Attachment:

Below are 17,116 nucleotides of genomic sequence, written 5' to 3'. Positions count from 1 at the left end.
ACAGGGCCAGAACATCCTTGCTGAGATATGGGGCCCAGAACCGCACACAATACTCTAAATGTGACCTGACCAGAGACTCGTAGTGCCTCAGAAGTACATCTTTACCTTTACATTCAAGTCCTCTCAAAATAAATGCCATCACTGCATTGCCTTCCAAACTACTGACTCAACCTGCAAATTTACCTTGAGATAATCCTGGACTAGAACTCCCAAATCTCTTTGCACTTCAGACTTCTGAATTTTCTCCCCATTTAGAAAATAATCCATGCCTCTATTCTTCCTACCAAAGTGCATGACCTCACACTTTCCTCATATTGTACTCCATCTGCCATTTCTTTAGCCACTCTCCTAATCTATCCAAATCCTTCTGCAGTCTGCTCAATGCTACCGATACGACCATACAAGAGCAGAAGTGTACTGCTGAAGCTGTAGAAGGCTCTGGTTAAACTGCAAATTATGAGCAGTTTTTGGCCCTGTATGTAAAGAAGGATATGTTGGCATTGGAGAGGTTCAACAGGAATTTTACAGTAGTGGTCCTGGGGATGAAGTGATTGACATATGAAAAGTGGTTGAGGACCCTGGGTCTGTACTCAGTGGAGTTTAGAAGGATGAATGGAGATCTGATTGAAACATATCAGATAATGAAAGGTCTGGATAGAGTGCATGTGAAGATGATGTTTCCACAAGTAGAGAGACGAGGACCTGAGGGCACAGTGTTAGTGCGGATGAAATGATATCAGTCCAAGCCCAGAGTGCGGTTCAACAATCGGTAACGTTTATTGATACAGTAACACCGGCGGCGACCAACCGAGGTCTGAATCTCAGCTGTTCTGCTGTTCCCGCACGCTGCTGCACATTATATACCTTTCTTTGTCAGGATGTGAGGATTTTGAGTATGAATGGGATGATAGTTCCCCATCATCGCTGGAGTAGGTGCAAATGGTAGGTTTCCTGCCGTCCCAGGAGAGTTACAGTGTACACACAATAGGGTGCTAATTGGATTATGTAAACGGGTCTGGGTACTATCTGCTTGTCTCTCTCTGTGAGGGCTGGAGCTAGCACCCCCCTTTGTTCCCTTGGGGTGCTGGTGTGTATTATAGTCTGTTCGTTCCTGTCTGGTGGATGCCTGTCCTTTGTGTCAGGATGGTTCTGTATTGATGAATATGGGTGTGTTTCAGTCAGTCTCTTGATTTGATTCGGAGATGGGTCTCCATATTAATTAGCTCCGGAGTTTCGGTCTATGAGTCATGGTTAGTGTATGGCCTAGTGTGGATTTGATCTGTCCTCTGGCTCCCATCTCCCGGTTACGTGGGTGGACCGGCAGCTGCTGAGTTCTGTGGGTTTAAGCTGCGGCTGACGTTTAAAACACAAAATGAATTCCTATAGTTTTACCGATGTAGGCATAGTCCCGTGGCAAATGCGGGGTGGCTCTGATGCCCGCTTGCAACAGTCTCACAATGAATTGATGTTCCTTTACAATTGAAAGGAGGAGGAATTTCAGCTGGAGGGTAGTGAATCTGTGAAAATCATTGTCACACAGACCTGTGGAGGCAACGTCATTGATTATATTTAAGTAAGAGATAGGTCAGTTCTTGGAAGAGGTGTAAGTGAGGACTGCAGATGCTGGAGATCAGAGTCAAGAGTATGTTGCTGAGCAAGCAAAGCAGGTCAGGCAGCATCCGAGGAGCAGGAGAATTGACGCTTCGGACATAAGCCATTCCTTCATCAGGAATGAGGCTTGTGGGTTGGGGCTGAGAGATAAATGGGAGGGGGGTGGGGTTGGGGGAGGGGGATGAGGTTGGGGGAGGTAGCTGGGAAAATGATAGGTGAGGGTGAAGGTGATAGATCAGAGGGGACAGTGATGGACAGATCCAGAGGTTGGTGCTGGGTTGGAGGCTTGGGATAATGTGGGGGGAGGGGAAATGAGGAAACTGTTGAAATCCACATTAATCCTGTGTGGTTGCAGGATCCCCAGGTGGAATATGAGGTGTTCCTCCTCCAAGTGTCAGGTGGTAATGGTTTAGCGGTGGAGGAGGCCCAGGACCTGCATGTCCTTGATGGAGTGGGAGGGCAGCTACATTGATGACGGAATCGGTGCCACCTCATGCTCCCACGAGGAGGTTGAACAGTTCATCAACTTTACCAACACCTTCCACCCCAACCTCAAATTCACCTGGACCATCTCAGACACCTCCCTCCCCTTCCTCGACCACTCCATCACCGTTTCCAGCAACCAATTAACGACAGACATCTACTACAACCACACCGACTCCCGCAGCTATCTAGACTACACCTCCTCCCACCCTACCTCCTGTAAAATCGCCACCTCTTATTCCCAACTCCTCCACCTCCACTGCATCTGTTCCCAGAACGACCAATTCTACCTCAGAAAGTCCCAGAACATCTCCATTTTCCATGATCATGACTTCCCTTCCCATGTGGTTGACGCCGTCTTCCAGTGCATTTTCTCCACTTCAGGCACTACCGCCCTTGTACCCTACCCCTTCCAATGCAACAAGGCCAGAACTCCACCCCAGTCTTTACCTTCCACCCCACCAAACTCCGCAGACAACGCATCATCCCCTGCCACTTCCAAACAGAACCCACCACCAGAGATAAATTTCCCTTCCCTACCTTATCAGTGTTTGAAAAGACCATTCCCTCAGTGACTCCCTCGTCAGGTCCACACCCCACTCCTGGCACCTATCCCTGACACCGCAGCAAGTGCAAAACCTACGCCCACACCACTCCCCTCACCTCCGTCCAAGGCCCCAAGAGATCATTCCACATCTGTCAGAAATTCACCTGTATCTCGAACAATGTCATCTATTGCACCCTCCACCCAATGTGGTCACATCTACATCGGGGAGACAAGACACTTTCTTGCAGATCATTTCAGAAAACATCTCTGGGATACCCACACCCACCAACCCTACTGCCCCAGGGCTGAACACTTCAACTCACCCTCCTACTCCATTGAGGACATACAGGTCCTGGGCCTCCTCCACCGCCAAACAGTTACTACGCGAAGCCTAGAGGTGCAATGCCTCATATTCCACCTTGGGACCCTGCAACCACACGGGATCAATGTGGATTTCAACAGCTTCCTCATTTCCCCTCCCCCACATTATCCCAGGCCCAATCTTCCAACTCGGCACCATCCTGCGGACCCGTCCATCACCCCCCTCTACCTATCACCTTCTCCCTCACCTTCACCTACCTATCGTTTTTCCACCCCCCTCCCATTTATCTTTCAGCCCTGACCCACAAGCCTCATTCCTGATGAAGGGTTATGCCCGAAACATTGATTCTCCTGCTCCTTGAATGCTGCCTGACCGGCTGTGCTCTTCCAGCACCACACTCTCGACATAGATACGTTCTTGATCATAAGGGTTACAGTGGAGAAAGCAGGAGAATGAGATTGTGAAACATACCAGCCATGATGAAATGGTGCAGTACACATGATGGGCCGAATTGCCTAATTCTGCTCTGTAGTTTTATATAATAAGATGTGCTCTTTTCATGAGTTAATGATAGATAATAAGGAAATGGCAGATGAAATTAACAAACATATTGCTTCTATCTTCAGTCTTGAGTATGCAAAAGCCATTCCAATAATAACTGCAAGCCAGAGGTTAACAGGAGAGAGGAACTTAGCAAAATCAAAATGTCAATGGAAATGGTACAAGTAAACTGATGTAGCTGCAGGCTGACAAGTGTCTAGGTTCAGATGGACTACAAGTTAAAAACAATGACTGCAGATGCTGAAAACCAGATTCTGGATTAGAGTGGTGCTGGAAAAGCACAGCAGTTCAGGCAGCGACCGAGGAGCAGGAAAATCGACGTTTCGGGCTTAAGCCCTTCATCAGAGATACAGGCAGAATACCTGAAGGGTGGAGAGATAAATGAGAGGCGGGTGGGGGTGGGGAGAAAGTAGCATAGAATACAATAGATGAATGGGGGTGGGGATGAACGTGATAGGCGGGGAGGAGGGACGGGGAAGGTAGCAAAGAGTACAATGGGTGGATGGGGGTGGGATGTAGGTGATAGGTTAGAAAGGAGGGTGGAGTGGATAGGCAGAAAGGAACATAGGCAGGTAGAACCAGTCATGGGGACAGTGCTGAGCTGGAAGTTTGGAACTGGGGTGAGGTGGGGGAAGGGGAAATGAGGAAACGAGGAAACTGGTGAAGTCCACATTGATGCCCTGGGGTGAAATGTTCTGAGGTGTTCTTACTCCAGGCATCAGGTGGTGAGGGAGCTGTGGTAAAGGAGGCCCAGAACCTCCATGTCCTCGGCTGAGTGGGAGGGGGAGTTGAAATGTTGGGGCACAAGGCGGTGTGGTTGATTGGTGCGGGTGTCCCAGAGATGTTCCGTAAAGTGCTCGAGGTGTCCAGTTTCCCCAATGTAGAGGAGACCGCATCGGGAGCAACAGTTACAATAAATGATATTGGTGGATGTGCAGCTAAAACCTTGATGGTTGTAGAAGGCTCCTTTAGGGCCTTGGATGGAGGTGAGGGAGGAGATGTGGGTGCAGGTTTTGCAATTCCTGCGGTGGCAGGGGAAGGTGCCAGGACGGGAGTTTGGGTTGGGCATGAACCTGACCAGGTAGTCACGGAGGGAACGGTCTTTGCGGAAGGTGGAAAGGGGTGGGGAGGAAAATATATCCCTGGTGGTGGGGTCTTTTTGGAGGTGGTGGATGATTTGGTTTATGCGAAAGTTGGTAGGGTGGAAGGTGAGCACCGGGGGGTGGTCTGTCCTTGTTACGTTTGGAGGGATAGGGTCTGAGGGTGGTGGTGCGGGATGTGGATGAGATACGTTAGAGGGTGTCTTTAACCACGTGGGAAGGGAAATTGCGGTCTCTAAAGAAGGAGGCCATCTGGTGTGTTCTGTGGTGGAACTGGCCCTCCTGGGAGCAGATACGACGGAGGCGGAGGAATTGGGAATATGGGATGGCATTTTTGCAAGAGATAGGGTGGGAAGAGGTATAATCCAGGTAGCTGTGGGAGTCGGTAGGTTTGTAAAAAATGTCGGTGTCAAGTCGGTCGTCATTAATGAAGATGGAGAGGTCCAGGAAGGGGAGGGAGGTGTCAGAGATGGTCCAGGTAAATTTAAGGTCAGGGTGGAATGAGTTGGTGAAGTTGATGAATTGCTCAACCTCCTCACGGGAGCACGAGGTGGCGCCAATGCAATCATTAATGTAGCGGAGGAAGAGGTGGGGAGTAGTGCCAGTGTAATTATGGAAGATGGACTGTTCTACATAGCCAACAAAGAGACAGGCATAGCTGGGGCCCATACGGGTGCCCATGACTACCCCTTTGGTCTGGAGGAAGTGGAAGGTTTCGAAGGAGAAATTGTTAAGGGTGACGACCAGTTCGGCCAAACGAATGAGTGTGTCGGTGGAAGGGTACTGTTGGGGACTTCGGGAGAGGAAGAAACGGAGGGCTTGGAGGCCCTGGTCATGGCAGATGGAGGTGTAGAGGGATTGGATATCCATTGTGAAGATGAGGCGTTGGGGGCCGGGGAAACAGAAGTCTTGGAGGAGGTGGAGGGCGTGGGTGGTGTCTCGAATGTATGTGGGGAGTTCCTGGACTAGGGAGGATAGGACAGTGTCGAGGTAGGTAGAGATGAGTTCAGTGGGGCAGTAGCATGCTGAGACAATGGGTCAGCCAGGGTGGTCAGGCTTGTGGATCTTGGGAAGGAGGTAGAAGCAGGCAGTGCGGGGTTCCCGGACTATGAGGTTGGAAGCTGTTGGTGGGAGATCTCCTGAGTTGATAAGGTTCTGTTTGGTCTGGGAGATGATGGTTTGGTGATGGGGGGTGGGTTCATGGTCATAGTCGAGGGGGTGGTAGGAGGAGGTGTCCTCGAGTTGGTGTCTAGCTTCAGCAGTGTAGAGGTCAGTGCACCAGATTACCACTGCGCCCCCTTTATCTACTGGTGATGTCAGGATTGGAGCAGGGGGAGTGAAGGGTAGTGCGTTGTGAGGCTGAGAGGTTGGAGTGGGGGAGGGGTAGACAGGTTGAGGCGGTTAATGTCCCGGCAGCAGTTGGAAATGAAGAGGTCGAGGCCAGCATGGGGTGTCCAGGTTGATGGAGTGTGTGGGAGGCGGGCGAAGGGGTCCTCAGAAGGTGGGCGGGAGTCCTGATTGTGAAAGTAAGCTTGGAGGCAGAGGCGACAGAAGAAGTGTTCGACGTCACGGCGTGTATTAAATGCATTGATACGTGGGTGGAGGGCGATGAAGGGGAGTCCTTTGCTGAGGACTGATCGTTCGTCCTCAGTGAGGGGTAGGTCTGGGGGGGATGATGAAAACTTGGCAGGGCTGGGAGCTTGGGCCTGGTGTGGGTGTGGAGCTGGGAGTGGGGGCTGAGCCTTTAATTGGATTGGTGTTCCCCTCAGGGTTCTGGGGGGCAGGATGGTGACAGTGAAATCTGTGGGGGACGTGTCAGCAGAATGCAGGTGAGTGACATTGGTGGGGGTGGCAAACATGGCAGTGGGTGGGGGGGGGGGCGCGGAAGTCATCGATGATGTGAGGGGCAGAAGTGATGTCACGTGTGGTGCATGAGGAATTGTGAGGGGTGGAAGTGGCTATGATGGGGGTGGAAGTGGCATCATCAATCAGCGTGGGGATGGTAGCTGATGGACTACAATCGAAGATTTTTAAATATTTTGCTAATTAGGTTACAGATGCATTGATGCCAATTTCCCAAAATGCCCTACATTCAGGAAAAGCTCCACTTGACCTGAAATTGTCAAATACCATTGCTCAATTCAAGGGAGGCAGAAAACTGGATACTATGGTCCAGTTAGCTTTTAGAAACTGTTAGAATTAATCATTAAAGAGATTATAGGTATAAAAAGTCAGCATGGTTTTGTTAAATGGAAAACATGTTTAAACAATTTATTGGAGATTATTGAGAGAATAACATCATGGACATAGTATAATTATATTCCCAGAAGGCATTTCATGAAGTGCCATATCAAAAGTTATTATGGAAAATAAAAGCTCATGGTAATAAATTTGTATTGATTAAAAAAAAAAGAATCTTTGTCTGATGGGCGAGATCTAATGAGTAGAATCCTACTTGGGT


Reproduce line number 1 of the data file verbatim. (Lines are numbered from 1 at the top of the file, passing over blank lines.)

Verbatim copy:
Below are 17,116 nucleotides of genomic sequence, written 5' to 3'. Positions count from 1 at the left end.